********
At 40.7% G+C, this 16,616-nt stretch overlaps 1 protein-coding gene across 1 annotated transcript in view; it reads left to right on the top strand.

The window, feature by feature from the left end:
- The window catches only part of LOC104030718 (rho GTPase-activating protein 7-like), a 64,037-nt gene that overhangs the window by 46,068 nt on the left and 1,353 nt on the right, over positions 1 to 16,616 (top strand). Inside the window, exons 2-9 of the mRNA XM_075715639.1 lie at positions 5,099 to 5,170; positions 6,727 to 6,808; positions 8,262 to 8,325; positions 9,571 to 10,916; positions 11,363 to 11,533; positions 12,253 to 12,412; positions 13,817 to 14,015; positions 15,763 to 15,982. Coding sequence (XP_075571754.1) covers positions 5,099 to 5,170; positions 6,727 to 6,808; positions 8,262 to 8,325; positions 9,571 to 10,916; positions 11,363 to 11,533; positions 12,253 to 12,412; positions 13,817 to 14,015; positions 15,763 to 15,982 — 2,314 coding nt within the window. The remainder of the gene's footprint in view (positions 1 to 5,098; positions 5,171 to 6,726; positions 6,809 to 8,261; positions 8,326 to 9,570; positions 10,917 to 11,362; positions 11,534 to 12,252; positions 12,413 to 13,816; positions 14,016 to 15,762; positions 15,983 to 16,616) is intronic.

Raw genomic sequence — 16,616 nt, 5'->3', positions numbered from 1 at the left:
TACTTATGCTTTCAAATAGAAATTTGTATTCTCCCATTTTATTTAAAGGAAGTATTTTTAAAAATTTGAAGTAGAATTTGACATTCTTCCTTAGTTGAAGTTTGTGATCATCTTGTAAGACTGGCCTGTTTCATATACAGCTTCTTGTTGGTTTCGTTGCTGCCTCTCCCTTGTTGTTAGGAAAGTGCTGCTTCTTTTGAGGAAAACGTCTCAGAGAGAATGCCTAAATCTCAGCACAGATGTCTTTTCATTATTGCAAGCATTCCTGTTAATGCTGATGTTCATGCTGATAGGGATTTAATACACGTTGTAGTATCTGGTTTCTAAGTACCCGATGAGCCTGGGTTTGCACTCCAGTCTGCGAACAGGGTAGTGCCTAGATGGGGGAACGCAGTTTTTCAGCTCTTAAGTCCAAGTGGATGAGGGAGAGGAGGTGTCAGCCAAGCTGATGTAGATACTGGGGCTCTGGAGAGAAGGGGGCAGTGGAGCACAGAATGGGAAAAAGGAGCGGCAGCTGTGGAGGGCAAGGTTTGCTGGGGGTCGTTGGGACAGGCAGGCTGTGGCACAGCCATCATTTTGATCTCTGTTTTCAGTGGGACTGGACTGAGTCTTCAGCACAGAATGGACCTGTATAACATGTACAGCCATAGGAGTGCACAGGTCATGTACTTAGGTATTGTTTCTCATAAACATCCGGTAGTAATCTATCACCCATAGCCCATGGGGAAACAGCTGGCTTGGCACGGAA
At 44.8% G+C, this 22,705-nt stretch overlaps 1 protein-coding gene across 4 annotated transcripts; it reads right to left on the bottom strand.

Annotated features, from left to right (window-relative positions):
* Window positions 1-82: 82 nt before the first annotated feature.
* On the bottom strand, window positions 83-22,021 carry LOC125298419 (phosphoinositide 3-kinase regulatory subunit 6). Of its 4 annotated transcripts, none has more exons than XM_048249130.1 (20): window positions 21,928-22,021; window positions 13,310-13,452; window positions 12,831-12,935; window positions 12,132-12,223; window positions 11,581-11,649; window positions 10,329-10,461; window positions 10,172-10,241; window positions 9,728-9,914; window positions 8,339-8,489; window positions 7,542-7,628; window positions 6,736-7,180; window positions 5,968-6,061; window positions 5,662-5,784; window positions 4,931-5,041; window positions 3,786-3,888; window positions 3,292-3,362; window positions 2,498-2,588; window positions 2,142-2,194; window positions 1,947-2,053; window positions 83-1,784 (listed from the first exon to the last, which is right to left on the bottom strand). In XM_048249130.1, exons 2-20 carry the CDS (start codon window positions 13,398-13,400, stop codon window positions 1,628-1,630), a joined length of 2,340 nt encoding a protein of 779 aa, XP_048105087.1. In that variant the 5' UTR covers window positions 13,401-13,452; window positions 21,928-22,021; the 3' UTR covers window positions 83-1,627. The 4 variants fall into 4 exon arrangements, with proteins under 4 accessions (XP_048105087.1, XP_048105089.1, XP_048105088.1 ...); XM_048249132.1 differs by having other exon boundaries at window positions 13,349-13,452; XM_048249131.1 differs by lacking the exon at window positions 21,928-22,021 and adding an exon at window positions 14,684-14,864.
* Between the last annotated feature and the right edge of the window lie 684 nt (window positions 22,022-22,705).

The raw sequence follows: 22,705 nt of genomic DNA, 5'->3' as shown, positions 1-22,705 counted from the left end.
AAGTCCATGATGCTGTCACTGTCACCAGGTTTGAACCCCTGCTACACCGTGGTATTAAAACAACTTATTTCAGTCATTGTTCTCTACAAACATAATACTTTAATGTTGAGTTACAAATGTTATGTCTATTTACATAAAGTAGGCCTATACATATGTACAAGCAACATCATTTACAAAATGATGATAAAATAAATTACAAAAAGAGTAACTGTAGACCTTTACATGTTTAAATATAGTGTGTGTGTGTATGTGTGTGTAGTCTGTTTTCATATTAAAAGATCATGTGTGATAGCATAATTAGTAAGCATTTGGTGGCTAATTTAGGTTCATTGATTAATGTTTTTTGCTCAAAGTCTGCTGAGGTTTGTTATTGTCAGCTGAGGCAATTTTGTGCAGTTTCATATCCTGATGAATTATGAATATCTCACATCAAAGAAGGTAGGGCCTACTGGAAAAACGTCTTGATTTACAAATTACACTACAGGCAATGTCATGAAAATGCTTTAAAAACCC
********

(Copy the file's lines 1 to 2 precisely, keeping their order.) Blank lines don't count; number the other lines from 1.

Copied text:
At 40.7% G+C, this 16,616-nt stretch overlaps 1 protein-coding gene across 1 annotated transcript in view; it reads left to right on the top strand.

The window, feature by feature from the left end: